The decision by the Tamil Nadu government to prohibit 13 Sri Lankan players from entering the state isn't just shocking but also inexplicable. While the alleged atrocities on Tamils in Sri Lanka are well documented and the anger justified, it doesn't take much to figure out that this decision is being used to gain political mileage.
The most obvious question is that if it's indeed right to ban the players from playing in Chennai, shouldn't it be logical to ban them from playing in other Indian cities too? Why has the state been allowed to be autocratic? And if this is indeed the right way to protest, shouldn't there be a countrywide protest too?
For the record, the promoters of this ban - the DMK also own an team (Hyderabad Sunrisers), being led by a Sri Lankan (Kumar Sangakkara). In addition, the same Sun Group owns a private airline (SpiceJet) that frequents Colombo and also offers the cheapest airfares from India.
If a Sri Lankan can lead their T20 team and they can make money by plying to Sri Lanka, how shallow and hypocritical their protest against the Sri Lankans is, isn't hard to decipher. In any case, is it even fair to mix sports with politics? The tournament is a successful brand that grabs eyeballs, perhaps the reason petty politics is played out in its name.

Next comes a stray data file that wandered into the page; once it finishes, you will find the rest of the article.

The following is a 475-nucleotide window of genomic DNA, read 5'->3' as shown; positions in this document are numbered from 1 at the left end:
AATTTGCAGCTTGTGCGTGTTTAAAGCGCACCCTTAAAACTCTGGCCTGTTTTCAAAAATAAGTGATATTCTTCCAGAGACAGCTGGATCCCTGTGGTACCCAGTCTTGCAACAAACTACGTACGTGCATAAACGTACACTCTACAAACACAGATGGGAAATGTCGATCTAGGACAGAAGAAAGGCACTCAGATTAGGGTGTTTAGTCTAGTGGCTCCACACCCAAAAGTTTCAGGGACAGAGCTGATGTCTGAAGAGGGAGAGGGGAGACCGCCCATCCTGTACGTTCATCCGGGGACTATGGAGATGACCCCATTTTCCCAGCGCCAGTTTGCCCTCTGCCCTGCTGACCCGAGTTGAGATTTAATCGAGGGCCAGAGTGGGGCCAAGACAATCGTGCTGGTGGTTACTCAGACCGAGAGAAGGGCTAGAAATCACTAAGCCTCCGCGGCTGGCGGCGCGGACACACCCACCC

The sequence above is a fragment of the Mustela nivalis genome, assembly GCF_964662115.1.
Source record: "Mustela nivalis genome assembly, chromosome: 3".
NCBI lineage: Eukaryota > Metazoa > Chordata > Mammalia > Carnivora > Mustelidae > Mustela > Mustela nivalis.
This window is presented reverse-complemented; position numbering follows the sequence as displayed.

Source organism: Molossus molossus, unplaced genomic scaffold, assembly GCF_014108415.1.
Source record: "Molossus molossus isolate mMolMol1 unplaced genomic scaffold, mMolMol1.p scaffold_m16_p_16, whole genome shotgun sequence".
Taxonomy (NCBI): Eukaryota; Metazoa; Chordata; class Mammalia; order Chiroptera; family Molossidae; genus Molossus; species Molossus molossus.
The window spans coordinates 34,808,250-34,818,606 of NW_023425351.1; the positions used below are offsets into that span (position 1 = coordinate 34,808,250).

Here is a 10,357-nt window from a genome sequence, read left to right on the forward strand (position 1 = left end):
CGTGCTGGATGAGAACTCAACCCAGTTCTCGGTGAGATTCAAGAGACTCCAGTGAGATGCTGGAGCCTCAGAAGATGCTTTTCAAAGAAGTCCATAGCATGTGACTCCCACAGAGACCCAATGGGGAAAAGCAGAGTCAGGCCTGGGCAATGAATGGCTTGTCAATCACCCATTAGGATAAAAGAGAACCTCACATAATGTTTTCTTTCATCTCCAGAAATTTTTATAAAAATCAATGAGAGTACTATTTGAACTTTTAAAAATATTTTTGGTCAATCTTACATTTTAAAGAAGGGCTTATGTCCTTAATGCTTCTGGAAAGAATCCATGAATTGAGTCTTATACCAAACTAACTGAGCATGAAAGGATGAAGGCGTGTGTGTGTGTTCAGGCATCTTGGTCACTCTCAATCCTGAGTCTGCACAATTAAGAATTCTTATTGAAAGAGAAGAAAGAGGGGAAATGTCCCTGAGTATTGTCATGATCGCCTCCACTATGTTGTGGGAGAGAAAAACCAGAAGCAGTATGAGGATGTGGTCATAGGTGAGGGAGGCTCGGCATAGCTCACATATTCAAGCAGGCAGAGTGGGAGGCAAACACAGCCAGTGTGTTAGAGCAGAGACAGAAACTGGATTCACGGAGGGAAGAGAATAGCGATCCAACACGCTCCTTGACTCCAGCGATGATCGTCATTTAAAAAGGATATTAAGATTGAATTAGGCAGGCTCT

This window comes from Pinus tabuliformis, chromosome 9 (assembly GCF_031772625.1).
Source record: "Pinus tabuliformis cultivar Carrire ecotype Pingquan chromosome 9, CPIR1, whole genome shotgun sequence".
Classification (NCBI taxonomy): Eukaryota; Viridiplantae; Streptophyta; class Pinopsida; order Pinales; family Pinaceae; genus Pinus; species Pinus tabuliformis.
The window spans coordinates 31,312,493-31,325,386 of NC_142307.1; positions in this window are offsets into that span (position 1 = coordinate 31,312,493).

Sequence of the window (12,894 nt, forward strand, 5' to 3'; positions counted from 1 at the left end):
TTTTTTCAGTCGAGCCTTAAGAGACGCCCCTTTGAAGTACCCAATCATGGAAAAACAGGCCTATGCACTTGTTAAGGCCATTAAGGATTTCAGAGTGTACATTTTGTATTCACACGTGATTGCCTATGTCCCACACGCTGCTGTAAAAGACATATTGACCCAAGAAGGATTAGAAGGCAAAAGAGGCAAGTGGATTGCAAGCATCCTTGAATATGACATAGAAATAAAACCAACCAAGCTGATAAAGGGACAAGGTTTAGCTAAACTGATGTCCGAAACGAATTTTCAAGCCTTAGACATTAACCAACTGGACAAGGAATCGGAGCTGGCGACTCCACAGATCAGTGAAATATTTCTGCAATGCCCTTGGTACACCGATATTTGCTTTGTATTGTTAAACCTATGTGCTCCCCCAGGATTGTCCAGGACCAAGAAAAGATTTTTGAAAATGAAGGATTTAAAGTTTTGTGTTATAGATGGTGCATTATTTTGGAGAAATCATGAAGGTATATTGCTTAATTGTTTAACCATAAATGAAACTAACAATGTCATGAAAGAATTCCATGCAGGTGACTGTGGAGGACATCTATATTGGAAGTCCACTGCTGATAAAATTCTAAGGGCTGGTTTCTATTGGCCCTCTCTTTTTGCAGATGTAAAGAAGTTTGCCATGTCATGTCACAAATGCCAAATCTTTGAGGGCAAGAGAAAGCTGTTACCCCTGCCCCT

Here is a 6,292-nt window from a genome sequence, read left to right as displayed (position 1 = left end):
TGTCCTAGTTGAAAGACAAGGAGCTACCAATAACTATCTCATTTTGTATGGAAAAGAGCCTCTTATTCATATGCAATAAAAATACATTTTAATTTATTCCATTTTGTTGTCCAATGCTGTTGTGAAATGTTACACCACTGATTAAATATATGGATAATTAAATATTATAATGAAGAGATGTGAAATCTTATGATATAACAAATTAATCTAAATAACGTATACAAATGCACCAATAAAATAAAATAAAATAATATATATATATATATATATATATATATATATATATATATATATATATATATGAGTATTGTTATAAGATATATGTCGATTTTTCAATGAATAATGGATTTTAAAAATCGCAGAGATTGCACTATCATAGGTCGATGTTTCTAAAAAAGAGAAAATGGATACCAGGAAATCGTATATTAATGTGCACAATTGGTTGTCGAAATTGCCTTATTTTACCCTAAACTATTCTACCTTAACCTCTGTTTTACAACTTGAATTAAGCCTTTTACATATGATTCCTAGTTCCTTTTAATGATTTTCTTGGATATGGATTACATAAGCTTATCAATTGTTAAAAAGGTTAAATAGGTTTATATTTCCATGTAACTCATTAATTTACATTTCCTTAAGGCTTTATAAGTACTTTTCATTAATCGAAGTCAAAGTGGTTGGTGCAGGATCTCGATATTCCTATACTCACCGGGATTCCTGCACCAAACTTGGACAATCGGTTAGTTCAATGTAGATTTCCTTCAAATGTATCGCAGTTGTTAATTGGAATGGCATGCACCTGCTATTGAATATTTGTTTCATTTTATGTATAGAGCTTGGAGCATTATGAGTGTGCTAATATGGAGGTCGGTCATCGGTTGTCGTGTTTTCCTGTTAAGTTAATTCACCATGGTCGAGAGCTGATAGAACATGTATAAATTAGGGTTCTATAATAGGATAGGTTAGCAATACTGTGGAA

Quite similar is the case with Pakistan. On one hand, we claim to have snapped all sporting ties (we sent their hockey players back, made their women's team feel unwelcome by not allowing them to play in Mumbai and none of their players are allowed in the T20 league), while we conveniently allow their coaches, commentators and other artists to ply their craft.
It is unfortunate that the biggest democracy in the world is turning out to be a hypocritical nation by making sports a soft target. We must evolve from being a sport-loving nation, to one which abides by the spirit of sportsmanship too.
The writer is a former India batsman